The Great Decoupling?

One of the common memes among both the political Left and the political Right is that wages are being decoupled from productivity.  Charts like this one from the Economic Policy Institute have been used by folks all over, from senators to pundits, from priests to politicians, to justify political policies such as minimum wage or re-distributive taxes on the rich and middle class.

But is this true?  The answer is no.  Take a look at that chart again, but this time look at the note on the bottom:

“Hourly compensation is of production/nonsupervisory workers in the private sector and productivity is for the total economy.”

So, what is going on here?  The author of the graph is looking at the wages of one sub-segment and comparing it to the overall economy.  Such a comparison is pretty meaningless.  Since wages are tied to productivity, if all productivity gains are made in the public and/or supervisory and/or service sectors, then those wages would rise and not the private production/nonsupervisory side.  In order for this chart to make sense, one would have to compare the wages of production/nonsupervisory to the same’s productivity.

So, what happens when we compare apples to apples?

You’ll see that there is no great decoupling.  Nope.  None at all.

“Oh yeah?  Well, what about CEO wages?!”

Turns out that one is a myth, too.  Many of these numbers (like the 331-to-1 ratio) are the result of another statistical sleight of hand.  They are comparing the salaries of S&P 500 CEOs (which represent about 0.03% of all CEOs) to production/nonsupervisory workers (which represent about 75% of all wage earners).  Again, when we look at an apples-to-apples comparison, we see that nope, all CEO wages are not outstripping average worker pay; in fact, it is rising at a lower rate, according to the BLS.

There’s an important lesson here: statistics can be used to say just about anything you want.  One must remember to think critically about any claim, especially when the claimant stands to benefit from it, and ask the all-important question: “does this make sense?”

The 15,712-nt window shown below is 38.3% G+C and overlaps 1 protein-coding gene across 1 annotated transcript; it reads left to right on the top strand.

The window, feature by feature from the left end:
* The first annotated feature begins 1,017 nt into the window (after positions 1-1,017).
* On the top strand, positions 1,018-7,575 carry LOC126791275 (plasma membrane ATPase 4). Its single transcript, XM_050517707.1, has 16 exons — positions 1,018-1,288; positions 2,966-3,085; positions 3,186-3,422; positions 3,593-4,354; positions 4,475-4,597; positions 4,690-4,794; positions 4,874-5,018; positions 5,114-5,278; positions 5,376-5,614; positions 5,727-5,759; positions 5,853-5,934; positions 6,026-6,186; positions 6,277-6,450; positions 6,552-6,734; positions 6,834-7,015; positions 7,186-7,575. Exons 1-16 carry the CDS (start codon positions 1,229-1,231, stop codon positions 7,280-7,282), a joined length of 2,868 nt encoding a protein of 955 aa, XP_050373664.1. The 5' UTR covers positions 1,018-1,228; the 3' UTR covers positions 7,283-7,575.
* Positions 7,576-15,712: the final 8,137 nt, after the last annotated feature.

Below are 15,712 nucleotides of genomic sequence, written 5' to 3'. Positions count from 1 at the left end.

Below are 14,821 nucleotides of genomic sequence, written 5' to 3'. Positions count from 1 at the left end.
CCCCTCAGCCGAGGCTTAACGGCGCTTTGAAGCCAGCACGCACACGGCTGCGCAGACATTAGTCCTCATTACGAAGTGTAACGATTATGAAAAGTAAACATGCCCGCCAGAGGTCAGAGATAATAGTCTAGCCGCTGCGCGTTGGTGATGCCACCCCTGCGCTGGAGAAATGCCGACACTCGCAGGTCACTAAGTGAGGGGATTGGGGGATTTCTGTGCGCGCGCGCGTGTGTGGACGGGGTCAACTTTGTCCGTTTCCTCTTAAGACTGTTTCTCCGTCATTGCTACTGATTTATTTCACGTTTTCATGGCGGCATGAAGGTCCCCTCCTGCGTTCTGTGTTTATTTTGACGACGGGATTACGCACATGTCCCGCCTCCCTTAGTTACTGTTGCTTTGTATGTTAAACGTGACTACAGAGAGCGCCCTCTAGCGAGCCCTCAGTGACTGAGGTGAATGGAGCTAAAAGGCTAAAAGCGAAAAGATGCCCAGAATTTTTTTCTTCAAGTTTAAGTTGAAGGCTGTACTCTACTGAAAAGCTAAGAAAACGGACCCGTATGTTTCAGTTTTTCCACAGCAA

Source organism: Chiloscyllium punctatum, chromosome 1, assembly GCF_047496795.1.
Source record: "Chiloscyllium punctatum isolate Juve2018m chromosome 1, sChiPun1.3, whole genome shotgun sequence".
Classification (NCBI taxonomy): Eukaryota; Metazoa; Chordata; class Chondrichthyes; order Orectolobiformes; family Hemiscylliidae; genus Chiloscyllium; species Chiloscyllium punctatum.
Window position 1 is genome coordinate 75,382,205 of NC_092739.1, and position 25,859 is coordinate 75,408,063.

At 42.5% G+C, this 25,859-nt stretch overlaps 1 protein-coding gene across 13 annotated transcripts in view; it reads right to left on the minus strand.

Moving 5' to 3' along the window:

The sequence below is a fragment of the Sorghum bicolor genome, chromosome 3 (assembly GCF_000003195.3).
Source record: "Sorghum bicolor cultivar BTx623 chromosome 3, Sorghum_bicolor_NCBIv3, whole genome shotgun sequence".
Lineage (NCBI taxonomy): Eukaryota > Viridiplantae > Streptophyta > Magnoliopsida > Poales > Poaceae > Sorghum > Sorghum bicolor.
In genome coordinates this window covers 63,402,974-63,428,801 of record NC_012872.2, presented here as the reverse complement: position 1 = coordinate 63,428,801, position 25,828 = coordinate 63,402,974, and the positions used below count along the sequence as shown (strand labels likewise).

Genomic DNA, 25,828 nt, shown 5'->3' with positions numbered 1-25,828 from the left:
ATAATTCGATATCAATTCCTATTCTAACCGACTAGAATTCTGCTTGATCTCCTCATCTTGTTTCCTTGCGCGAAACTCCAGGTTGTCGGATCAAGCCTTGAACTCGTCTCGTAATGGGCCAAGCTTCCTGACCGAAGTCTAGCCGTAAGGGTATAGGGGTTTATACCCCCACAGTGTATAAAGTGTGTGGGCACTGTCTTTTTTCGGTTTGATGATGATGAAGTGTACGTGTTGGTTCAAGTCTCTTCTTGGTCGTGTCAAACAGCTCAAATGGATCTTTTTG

16 thoughts on “The Great Decoupling?

  1. Huh. My FRED chart (interactive by the way) tells you how much 2014 real comp (270%) and productivity (325%) have risen since 1947. That is the gap or decoupling. A 20% across the board raise in real comp in 2014 would close the gap.

    I’m looking for a way to solve what that gap amount is in nominal 2014 dollars.


    • Nominal 2014 dollars doesn’t make sense. It’s either in 2014 dollars or its in nominal dollars. Can’t be both.

      And your chart doesn’t make sense because the data is already indexed to 2009. Indexing it again to 1947 is meaningless.


      • Look: we’ve gone from “it began in 1993” to 2010 now. You’re quibbling about the effects of a massive recession, not a long term trend. You’re attempting to justify your bias based off an anomaly. Poor show


  2. Why was my grandfather able to afford a house by 26 and have 4 kids with a stay at home wife with no college degree yet me and my gf at 30 not only can’t afford to buy a house and see no chance in the future, we can’t even afford a single kid. We can’t even dream of retiring at 50 like they did on one non-college educated income with a pension from delivering gas to gas stations. We are highly skilled STEM majors and LIVE AT HOME WITH PARENTS BECAUSE WE CANT AFFORD TO BUY A HOME OR EVEN RENT WITHOUT A LONG COMMUTE. The american dream is dead for the young.


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